Author Topic: Three Megatrends Disrupting The Database Industry (And What To Do About Them)  (Read 200 times)


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This post is sponsored by Couchbase. As a promotional post, it reflects the views of the writer, not ReadWrite's editors.

Over the last decade and a half, the information-rich lives we live online mean a soaring pile of bits and bytes. And it's growing harder to manage, not easier.  Experts see three related megatrends disrupting attempts to sort things out. But don’t despair—the database masters of the world are working on a solution.

The inherent problem is that not all Web interactions are built alike. Apps come in all shapes and sizes. Connecting the dots between your email, your Web search, and your online purchases, for example, requires more than just the standard age/intercourse/location identifiers.

Add to this the number of people online who are accessing and inputting information at the same time—2.4 billion at last count—along with bits and pieces of loosely formatted or unformatted information, known in the database industry as unstructured data, and you can see how complex the issue has become.


Technology giants like Google, Amazon, Facebook and LinkedIn helped create new data-management systems to support the number of increasingly complex Web applications they run. These new technologies, broadly grouped as databases that don't use Structured Query Language technology, or NoSQL databases, are being rapidly adopted by companies of all sizes.

Three Big Trends In Big Data So what’s fueling this trend to simplify the information of the world and make sense of it using NoSQL databases? Internet technology experts suggest it comes down to three interrelated megatrends: Big Data, Big Users, and cloud computing.

Big Data is a term that evolved out of the problem caused by an avalanche of information. How big? No one can say, though a rough definition is anything that's too big to be handled on a desktop computer by Microsoft Excel. Capturing and using the tremendous amount of data being generated creates the need for a different type of database. NoSQL provides a data model that maps better to an application’s data and simplifies the interaction between the application and the database.

Big Users play a part in the problem. Think of all those people downloading and using an app: The sheer number of devices can do more calculations than anything NASA uses to launch things into space. It’s not uncommon for apps to have millions of users a day. Supporting huge numbers of people online accessing the same information at the same time, combined with the challenge of using only as much bandwidth and computing power as needed, has contributed to the adoption of NoSQL.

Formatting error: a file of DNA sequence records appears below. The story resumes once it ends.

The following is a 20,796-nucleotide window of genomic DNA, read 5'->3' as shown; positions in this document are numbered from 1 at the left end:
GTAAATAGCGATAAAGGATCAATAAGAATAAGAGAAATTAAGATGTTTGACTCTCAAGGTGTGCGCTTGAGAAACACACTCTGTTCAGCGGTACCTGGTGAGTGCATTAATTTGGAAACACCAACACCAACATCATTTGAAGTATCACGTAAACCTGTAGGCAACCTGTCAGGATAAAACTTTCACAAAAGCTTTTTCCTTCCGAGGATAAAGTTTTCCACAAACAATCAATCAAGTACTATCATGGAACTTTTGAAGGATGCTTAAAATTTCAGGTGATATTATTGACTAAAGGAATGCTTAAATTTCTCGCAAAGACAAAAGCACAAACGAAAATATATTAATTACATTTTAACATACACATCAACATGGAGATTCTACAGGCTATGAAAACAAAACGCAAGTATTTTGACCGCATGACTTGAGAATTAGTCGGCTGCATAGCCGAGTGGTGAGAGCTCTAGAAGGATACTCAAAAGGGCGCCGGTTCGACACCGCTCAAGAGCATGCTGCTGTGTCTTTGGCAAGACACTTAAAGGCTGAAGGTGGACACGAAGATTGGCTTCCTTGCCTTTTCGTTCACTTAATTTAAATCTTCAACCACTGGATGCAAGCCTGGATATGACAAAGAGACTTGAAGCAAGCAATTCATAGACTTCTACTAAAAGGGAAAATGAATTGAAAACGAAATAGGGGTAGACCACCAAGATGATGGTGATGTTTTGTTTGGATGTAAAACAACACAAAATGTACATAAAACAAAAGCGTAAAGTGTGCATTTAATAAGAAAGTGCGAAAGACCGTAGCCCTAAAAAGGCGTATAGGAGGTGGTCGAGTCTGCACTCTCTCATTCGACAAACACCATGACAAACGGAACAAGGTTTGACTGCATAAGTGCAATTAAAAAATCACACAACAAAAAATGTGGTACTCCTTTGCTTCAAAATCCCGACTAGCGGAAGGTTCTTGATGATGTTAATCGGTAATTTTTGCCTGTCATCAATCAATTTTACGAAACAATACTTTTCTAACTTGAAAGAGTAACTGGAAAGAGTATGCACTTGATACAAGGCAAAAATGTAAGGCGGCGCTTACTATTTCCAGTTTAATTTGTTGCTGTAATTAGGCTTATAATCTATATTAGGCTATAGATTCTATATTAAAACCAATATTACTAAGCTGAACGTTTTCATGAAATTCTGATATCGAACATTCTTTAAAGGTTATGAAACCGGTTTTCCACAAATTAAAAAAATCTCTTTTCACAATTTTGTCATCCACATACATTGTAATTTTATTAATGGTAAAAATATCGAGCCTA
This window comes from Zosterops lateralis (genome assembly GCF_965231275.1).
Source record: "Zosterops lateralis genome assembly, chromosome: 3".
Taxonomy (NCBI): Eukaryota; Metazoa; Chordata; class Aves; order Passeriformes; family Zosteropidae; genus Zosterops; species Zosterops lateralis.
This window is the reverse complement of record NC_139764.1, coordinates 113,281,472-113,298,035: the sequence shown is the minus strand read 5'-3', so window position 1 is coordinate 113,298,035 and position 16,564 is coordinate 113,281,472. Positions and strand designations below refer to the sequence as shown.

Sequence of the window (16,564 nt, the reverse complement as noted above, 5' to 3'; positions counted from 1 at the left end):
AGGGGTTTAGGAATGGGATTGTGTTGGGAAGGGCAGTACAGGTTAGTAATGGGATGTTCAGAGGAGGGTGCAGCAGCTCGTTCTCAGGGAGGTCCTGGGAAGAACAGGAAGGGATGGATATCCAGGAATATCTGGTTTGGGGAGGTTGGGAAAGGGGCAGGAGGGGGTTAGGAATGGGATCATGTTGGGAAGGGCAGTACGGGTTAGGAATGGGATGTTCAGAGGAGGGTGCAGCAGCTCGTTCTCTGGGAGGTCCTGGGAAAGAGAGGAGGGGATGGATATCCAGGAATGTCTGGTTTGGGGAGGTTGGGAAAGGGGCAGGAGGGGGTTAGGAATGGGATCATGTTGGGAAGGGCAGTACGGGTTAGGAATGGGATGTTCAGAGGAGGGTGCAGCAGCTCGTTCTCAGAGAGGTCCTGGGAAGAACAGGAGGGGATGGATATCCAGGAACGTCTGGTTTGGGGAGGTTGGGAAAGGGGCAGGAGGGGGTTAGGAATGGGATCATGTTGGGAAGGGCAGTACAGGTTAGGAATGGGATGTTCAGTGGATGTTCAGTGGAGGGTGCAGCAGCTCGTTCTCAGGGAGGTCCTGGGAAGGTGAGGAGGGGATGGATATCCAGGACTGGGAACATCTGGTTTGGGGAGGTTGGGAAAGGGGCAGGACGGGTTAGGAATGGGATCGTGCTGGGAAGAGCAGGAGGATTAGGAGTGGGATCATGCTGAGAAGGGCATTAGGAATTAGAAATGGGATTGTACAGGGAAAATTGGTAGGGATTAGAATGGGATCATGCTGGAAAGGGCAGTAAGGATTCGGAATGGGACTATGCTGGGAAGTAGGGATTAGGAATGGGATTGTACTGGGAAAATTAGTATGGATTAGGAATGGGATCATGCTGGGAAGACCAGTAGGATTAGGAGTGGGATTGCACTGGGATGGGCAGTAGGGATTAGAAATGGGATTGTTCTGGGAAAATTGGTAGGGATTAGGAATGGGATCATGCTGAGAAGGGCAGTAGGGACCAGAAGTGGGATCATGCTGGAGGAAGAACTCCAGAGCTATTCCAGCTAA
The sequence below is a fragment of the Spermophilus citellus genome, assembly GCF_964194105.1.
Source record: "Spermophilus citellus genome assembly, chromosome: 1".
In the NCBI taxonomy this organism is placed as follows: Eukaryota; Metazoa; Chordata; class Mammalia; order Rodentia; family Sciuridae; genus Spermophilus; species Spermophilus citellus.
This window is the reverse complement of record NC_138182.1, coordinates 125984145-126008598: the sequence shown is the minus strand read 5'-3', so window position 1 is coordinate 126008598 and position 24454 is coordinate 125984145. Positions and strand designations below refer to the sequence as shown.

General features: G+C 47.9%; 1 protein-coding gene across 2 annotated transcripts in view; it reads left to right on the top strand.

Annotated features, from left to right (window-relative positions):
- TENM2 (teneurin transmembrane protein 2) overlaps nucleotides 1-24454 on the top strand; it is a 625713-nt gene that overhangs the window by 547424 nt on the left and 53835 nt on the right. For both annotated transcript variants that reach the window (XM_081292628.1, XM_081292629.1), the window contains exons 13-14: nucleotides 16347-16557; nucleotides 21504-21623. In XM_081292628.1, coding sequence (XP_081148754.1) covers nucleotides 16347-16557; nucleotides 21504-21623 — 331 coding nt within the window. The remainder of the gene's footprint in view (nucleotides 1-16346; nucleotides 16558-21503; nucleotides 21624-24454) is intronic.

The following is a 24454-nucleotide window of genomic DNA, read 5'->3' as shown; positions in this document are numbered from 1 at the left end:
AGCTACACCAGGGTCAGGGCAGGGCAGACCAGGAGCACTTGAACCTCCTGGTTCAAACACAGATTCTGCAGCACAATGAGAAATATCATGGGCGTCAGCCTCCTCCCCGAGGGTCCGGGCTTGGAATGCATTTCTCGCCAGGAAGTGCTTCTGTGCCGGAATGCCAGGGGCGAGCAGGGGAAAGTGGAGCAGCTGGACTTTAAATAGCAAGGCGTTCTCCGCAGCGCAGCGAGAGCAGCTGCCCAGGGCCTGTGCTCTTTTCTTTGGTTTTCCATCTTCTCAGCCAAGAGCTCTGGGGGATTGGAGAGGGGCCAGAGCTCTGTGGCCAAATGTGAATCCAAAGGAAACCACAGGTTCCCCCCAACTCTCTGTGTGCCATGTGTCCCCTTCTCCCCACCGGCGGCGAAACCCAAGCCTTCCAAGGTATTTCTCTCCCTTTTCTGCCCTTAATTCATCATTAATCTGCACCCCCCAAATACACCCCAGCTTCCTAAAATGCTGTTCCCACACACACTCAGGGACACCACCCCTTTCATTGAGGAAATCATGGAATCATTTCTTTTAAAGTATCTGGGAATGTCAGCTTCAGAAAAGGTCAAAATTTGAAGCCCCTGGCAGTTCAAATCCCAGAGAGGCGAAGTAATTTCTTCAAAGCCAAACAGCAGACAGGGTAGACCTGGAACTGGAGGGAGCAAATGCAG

Cloud computing continues to influence the choices made about database designs. The early days of cloud computing dealt with simple computations, straightforward communications between devices, and short-term storage alternatives. Today, most new consumer and business apps run in a cloud-computing environment—meaning they access servers over the Internet rather than in one physical location.

Because relational databases—the conventional kind—typically grow in length rather than expanding database fields, they can be a poor choice for apps that need to handle large bursts of users. NoSQL technologies were designed in part to help handle these dynamics.

Turning To NoSQL So with Big Data, Big Users, and cloud computing in play, an increasing number of developers, like the ones at Twitter, are turning to NoSQL databases. They say it helps them make better apps with data sets they can control. NoSQL also lets them increase or decrease the number of users and the data they create as needed. As a result, these developers can improve the performance of apps and make them more responsive to people that use them.

When companies evaluate the need for a NoSQL database to support Web apps, there are a few questions they should ask. First, how easy is it to increase the size of the database? All NoSQL databases can do this, but your database should allow you to add or remove whole batches of networked database computers with a simple command.

Second, does your database deliver consistent high performance? Ideally your database should deliver sub-millisecond response times and consistent stream of information no matter how much volume is needed. Third, the database should be flexible enough so you can change records at any time.

Finally, your NoSQL database should be working at all times, even if the IT department is upgrading software or hardware ... or if the data center hosting a particular server is recovering from a disaster like a fire.

This post is sponsored by Couchbase. As a promotional post, it reflects the views of the writer, not ReadWrite's editors.


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